Heather Lively, chief financial officer at NexTier Bank, keeps a close eye on such things and can tick off the statistics with no trouble. “The Federal Reserve increased the rate at which banks borrow money 11 times since March 2022,” she said.

When banks pay more to borrow money, they must pass those added costs onto the consumer, Lively said. That translates to mortgage rates reaching their highest point in years — and that’s no fun for someone looking to buy a house.

Still, today’s 8% average rate for a 30-year fixed mortgage doesn’t compare to what prevailed back in the early 1980s. According to Rocket Mortgage, the high point in mortgage interest rates came in 1981 when the annual average was 16.63%.

“My parents remember a time when interest rates were really high,” Lively said, “and they tell me about it all the time.”

Today’s rates are nowhere near 16%, but for those who became accustomed to rates roughly one-fifth that high, the loan picture in 2023 is not a rosy one.

“Our average mortgage rate climbed from around 3% to surpassing 7% today — that’s the highest rate we’ve seen in more than 20 years,” Lively said. “And that’s a tough pill to swallow, especially for the first-time homebuyer. People just got used to lower rates in 2020 and 2021. It’s a really big change. But it’s not something you haven’t seen in the past, looking beyond 20 years.”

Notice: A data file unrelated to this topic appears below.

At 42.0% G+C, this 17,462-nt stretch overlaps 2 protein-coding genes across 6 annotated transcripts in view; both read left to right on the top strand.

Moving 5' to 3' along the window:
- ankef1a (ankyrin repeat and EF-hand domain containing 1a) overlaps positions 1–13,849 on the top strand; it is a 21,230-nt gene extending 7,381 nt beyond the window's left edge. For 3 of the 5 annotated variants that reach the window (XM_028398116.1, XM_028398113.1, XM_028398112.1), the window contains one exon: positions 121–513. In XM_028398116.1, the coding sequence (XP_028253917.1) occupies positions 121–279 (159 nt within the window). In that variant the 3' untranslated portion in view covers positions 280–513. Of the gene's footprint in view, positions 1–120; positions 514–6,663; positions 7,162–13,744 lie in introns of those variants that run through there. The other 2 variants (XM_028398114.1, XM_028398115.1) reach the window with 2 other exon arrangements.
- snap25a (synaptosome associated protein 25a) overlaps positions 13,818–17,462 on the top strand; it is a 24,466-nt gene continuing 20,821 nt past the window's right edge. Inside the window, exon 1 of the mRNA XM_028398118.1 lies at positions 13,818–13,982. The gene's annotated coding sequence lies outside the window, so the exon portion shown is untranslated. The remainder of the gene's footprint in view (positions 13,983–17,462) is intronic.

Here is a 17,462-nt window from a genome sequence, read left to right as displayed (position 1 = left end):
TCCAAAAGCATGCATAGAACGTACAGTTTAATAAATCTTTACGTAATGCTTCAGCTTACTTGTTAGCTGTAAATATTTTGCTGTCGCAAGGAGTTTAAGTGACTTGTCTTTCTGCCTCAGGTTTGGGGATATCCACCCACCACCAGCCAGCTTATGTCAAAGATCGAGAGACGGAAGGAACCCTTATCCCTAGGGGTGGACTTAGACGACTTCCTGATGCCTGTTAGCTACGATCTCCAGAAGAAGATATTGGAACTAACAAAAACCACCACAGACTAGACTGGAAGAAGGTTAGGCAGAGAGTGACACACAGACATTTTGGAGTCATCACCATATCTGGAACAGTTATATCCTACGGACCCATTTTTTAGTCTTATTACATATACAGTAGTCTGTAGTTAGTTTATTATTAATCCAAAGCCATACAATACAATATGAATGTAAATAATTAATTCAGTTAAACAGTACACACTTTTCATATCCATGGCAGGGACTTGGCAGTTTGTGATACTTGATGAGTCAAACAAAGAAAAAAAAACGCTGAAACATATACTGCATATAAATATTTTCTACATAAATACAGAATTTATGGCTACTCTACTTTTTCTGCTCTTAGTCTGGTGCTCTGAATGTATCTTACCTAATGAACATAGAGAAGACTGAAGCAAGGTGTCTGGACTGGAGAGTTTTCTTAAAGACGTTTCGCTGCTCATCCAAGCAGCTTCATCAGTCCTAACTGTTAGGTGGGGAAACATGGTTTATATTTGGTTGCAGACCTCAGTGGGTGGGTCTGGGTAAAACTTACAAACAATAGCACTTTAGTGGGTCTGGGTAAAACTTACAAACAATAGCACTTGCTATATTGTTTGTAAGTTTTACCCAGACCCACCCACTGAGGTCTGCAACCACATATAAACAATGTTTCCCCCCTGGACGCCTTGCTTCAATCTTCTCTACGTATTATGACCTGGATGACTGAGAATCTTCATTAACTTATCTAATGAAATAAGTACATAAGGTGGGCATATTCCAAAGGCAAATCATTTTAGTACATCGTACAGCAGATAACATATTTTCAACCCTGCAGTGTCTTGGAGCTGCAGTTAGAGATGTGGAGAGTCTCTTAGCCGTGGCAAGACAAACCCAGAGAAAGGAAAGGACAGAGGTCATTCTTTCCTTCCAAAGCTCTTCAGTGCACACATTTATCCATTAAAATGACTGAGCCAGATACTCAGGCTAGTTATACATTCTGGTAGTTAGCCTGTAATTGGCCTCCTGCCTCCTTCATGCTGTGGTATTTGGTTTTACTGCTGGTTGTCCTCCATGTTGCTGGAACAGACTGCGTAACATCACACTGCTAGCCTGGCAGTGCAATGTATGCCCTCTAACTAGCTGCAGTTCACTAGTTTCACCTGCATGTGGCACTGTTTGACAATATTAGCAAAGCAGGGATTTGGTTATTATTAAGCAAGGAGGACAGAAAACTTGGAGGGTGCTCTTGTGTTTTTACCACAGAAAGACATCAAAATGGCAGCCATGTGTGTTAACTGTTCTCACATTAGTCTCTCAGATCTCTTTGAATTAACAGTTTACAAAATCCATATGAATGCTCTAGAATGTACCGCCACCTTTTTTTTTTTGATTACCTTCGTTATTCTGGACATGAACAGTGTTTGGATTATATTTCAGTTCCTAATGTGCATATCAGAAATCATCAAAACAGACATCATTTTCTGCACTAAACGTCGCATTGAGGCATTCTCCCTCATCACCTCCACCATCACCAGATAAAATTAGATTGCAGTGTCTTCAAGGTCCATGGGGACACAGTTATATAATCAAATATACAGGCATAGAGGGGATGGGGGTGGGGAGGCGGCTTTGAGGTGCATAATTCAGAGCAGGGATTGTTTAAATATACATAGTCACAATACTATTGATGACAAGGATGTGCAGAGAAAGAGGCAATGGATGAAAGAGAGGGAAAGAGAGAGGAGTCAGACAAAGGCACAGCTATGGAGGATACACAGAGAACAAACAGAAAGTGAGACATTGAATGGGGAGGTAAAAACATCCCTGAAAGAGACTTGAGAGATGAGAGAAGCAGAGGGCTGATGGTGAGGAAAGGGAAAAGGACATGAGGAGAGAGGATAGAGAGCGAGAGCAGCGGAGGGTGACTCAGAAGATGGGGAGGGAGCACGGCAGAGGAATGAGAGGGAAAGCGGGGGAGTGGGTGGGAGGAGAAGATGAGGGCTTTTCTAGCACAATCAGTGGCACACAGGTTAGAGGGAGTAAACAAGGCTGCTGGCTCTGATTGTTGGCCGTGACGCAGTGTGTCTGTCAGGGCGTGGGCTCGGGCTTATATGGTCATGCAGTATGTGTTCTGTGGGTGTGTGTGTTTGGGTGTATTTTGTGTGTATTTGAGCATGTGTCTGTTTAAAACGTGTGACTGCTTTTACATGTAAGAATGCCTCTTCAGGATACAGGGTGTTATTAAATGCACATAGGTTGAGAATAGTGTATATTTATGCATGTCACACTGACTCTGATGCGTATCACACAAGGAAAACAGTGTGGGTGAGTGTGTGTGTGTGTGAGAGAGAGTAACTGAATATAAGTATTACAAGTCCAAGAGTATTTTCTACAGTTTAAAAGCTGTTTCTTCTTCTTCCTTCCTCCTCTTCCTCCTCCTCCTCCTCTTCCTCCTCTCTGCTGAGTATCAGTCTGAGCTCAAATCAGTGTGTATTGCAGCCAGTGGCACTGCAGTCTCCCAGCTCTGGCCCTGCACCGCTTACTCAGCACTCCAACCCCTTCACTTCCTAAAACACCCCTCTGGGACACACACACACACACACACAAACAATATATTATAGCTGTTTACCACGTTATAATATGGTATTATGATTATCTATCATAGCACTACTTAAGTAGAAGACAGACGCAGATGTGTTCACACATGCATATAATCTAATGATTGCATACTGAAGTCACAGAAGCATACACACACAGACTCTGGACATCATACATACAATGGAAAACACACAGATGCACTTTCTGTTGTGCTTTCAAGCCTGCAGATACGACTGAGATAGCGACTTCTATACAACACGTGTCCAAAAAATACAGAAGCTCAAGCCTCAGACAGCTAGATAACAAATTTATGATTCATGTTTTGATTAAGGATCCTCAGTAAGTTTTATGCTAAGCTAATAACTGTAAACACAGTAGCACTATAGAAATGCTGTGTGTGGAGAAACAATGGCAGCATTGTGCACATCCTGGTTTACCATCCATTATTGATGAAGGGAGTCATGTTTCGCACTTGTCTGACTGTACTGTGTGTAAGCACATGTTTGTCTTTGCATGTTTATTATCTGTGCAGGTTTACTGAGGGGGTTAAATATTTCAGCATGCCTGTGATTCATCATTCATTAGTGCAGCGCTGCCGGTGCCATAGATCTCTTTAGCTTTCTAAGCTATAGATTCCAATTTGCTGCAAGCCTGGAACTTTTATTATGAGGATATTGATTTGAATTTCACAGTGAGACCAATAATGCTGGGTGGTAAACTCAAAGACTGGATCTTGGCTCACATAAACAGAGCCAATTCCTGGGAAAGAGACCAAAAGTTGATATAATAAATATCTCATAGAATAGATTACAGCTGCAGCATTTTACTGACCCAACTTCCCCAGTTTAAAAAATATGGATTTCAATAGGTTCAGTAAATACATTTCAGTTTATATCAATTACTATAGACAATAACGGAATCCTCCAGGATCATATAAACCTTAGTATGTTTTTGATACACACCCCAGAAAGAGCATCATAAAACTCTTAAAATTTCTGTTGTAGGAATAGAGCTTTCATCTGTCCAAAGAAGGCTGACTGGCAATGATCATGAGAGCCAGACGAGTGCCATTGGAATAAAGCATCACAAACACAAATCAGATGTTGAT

William Marsh

William Marsh, Farmers Bank’s market president for Pennsylvania, feels the impact of the current rates on both a professional and personal level.

“I have a son who’s looking to buy a house,” he said. “He could have gotten a 3.5% mortgage two years ago, and now it’s at 7. It makes me sick to my stomach. He might still buy a house, but he might not buy as big a house.”